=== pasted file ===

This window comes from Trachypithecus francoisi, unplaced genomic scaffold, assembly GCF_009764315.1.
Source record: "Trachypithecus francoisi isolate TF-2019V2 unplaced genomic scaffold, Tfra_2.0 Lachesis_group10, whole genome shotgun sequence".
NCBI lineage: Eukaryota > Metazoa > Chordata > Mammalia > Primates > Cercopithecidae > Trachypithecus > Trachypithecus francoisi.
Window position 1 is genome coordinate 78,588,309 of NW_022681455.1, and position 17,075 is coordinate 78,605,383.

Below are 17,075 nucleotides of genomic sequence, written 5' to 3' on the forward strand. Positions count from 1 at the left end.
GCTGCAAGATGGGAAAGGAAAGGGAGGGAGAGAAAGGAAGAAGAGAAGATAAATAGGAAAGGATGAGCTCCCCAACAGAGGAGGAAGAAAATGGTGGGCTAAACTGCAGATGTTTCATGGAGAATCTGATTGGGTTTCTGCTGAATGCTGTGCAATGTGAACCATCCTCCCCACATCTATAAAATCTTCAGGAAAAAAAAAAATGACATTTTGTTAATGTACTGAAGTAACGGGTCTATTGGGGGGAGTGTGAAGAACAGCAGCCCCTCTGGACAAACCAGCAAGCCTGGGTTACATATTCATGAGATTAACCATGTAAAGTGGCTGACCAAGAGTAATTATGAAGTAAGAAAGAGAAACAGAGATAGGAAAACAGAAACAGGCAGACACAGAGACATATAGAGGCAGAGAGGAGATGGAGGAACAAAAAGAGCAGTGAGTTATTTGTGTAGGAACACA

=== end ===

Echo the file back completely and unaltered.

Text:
This window comes from Trachypithecus francoisi, unplaced genomic scaffold, assembly GCF_009764315.1.
Source record: "Trachypithecus francoisi isolate TF-2019V2 unplaced genomic scaffold, Tfra_2.0 Lachesis_group10, whole genome shotgun sequence".
NCBI lineage: Eukaryota > Metazoa > Chordata > Mammalia > Primates > Cercopithecidae > Trachypithecus > Trachypithecus francoisi.
Window position 1 is genome coordinate 78,588,309 of NW_022681455.1, and position 17,075 is coordinate 78,605,383.

Below are 17,075 nucleotides of genomic sequence, written 5' to 3' on the forward strand. Positions count from 1 at the left end.
GCTGCAAGATGGGAAAGGAAAGGGAGGGAGAGAAAGGAAGAAGAGAAGATAAATAGGAAAGGATGAGCTCCCCAACAGAGGAGGAAGAAAATGGTGGGCTAAACTGCAGATGTTTCATGGAGAATCTGATTGGGTTTCTGCTGAATGCTGTGCAATGTGAACCATCCTCCCCACATCTATAAAATCTTCAGGAAAAAAAAAAATGACATTTTGTTAATGTACTGAAGTAACGGGTCTATTGGGGGGAGTGTGAAGAACAGCAGCCCCTCTGGACAAACCAGCAAGCCTGGGTTACATATTCATGAGATTAACCATGTAAAGTGGCTGACCAAGAGTAATTATGAAGTAAGAAAGAGAAACAGAGATAGGAAAACAGAAACAGGCAGACACAGAGACATATAGAGGCAGAGAGGAGATGGAGGAACAAAAAGAGCAGTGAGTTATTTGTGTAGGAACACA